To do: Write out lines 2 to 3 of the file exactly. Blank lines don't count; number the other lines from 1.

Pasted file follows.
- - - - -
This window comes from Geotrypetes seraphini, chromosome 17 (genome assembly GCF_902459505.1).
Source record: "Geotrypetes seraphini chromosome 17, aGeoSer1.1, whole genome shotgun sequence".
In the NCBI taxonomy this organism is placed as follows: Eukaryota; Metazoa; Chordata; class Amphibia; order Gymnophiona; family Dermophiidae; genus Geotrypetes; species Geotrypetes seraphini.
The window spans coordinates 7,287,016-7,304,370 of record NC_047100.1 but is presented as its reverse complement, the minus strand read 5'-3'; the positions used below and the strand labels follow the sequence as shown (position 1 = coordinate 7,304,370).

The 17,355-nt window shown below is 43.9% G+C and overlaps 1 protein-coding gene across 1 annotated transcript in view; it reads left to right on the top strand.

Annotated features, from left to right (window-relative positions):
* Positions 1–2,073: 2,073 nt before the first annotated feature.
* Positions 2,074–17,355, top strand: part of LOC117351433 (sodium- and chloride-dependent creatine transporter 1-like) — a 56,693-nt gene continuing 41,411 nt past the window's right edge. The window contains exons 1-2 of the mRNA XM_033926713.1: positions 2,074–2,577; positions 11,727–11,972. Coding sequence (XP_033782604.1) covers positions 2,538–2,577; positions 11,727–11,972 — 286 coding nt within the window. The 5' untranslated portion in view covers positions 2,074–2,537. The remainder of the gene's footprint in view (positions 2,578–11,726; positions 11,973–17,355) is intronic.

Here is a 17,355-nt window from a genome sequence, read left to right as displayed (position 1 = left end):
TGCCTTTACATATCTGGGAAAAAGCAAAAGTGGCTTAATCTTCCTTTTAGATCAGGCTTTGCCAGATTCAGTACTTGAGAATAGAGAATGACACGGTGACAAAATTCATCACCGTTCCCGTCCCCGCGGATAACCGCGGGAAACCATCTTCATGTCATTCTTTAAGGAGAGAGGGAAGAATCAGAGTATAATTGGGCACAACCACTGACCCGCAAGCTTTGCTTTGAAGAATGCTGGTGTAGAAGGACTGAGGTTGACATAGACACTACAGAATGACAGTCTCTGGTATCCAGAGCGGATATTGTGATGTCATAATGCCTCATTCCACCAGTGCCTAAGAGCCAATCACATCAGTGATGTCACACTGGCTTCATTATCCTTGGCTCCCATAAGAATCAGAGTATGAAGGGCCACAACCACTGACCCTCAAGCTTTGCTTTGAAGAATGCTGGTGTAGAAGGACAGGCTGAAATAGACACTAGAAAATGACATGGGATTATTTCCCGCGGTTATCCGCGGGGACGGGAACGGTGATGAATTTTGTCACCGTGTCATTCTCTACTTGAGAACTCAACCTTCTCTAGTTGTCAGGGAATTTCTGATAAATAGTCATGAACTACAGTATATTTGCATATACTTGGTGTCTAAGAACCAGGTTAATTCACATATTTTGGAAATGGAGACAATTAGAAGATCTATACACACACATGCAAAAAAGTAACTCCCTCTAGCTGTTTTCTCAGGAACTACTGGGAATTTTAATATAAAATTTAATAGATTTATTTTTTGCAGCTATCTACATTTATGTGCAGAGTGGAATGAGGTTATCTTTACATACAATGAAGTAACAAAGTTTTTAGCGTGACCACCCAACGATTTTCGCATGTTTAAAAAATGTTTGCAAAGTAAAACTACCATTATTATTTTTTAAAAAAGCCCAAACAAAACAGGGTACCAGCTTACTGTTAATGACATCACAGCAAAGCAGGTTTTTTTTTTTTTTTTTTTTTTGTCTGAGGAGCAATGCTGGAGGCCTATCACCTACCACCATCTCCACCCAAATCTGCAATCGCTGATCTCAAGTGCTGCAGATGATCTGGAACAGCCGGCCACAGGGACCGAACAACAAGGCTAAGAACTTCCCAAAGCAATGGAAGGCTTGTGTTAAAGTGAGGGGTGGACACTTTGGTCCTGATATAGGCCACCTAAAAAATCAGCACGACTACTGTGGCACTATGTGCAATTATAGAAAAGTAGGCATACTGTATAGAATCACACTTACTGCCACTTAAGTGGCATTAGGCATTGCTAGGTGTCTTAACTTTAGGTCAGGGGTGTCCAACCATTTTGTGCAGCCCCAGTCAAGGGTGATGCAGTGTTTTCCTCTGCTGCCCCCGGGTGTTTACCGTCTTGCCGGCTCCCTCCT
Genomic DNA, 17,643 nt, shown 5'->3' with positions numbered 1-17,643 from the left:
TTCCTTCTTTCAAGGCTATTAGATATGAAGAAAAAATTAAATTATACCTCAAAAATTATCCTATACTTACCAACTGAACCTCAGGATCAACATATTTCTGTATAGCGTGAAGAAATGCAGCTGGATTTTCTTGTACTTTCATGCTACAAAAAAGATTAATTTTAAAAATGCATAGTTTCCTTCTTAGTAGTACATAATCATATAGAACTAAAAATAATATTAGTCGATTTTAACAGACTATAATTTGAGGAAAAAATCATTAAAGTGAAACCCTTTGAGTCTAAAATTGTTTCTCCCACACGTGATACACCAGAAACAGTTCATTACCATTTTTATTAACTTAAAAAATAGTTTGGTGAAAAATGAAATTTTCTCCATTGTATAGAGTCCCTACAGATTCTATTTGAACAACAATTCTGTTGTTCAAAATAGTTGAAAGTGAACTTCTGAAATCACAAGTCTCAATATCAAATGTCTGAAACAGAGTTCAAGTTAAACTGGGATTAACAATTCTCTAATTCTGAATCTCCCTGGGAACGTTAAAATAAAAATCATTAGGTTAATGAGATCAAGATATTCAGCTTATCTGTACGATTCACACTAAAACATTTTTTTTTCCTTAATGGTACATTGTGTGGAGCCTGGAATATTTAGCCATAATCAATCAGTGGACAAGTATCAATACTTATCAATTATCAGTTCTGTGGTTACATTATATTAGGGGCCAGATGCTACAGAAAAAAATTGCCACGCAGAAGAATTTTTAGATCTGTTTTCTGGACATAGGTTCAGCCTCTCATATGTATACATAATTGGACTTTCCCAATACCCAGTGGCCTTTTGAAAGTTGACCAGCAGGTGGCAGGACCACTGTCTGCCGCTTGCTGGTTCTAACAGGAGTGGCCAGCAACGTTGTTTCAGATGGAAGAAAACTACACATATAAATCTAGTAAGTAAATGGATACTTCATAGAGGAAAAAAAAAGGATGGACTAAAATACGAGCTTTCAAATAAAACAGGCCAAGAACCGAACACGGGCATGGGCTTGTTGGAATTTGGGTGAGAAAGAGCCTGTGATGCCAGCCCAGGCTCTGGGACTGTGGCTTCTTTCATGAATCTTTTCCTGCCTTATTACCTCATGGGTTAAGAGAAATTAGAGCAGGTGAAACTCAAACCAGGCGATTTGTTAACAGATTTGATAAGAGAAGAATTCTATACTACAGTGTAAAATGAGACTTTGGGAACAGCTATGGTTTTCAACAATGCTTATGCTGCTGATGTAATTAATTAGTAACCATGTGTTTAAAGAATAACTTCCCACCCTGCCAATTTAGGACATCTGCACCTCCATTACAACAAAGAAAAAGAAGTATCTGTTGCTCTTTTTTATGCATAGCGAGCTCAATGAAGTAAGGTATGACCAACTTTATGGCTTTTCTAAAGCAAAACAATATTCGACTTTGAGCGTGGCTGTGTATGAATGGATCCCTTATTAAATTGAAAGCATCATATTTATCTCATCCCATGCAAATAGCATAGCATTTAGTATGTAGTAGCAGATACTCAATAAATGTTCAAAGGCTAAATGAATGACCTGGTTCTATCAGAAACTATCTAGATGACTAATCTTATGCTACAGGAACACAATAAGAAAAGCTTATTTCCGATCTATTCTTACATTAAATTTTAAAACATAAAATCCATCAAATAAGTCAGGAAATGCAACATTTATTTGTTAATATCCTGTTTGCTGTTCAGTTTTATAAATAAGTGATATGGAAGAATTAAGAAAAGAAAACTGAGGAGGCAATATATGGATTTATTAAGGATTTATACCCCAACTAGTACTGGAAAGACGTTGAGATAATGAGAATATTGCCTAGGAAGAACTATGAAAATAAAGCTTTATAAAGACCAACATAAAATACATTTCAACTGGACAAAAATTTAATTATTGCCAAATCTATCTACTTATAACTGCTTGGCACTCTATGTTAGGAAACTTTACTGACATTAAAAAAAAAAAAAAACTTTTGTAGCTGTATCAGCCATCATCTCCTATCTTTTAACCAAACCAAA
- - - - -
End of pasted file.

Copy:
Source record: "Geotrypetes seraphini chromosome 17, aGeoSer1.1, whole genome shotgun sequence".
In the NCBI taxonomy this organism is placed as follows: Eukaryota; Metazoa; Chordata; class Amphibia; order Gymnophiona; family Dermophiidae; genus Geotrypetes; species Geotrypetes seraphini.